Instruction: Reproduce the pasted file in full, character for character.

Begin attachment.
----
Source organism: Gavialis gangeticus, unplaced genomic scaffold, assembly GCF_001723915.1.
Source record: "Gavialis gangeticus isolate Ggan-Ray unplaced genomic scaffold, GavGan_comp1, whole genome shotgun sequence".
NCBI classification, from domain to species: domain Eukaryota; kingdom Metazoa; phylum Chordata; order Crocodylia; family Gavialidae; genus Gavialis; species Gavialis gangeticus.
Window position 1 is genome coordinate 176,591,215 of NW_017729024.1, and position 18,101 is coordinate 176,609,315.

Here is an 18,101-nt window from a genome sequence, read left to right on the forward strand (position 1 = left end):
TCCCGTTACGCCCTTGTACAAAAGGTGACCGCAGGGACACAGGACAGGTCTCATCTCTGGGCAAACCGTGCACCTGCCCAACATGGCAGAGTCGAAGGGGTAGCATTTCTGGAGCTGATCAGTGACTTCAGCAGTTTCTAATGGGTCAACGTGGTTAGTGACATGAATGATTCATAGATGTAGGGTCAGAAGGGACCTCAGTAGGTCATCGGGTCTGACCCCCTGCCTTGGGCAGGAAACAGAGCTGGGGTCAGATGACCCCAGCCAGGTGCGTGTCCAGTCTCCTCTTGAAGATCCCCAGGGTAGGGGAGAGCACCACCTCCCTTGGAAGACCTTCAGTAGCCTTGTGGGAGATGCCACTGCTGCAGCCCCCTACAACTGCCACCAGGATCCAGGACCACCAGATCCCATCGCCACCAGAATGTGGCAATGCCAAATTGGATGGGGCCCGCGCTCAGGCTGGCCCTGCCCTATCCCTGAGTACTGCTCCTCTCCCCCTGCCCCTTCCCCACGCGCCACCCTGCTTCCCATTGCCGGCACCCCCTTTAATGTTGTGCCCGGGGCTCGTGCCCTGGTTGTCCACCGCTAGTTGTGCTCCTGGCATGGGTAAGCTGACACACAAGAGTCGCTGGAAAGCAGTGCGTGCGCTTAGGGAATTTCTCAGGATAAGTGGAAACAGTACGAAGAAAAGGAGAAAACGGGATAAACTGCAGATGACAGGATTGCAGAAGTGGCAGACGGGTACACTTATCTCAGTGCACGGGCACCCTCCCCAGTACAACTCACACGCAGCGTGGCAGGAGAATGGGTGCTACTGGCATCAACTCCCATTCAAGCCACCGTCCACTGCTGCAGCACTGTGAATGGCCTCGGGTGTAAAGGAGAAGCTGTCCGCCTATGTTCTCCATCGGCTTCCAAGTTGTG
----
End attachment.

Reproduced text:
Source organism: Gavialis gangeticus, unplaced genomic scaffold, assembly GCF_001723915.1.
Source record: "Gavialis gangeticus isolate Ggan-Ray unplaced genomic scaffold, GavGan_comp1, whole genome shotgun sequence".
NCBI classification, from domain to species: domain Eukaryota; kingdom Metazoa; phylum Chordata; order Crocodylia; family Gavialidae; genus Gavialis; species Gavialis gangeticus.
Window position 1 is genome coordinate 176,591,215 of NW_017729024.1, and position 18,101 is coordinate 176,609,315.

Here is an 18,101-nt window from a genome sequence, read left to right on the forward strand (position 1 = left end):
TCCCGTTACGCCCTTGTACAAAAGGTGACCGCAGGGACACAGGACAGGTCTCATCTCTGGGCAAACCGTGCACCTGCCCAACATGGCAGAGTCGAAGGGGTAGCATTTCTGGAGCTGATCAGTGACTTCAGCAGTTTCTAATGGGTCAACGTGGTTAGTGACATGAATGATTCATAGATGTAGGGTCAGAAGGGACCTCAGTAGGTCATCGGGTCTGACCCCCTGCCTTGGGCAGGAAACAGAGCTGGGGTCAGATGACCCCAGCCAGGTGCGTGTCCAGTCTCCTCTTGAAGATCCCCAGGGTAGGGGAGAGCACCACCTCCCTTGGAAGACCTTCAGTAGCCTTGTGGGAGATGCCACTGCTGCAGCCCCCTACAACTGCCACCAGGATCCAGGACCACCAGATCCCATCGCCACCAGAATGTGGCAATGCCAAATTGGATGGGGCCCGCGCTCAGGCTGGCCCTGCCCTATCCCTGAGTACTGCTCCTCTCCCCCTGCCCCTTCCCCACGCGCCACCCTGCTTCCCATTGCCGGCACCCCCTTTAATGTTGTGCCCGGGGCTCGTGCCCTGGTTGTCCACCGCTAGTTGTGCTCCTGGCATGGGTAAGCTGACACACAAGAGTCGCTGGAAAGCAGTGCGTGCGCTTAGGGAATTTCTCAGGATAAGTGGAAACAGTACGAAGAAAAGGAGAAAACGGGATAAACTGCAGATGACAGGATTGCAGAAGTGGCAGACGGGTACACTTATCTCAGTGCACGGGCACCCTCCCCAGTACAACTCACACGCAGCGTGGCAGGAGAATGGGTGCTACTGGCATCAACTCCCATTCAAGCCACCGTCCACTGCTGCAGCACTGTGAATGGCCTCGGGTGTAAAGGAGAAGCTGTCCGCCTATGTTCTCCATCGGCTTCCAAGTTGTG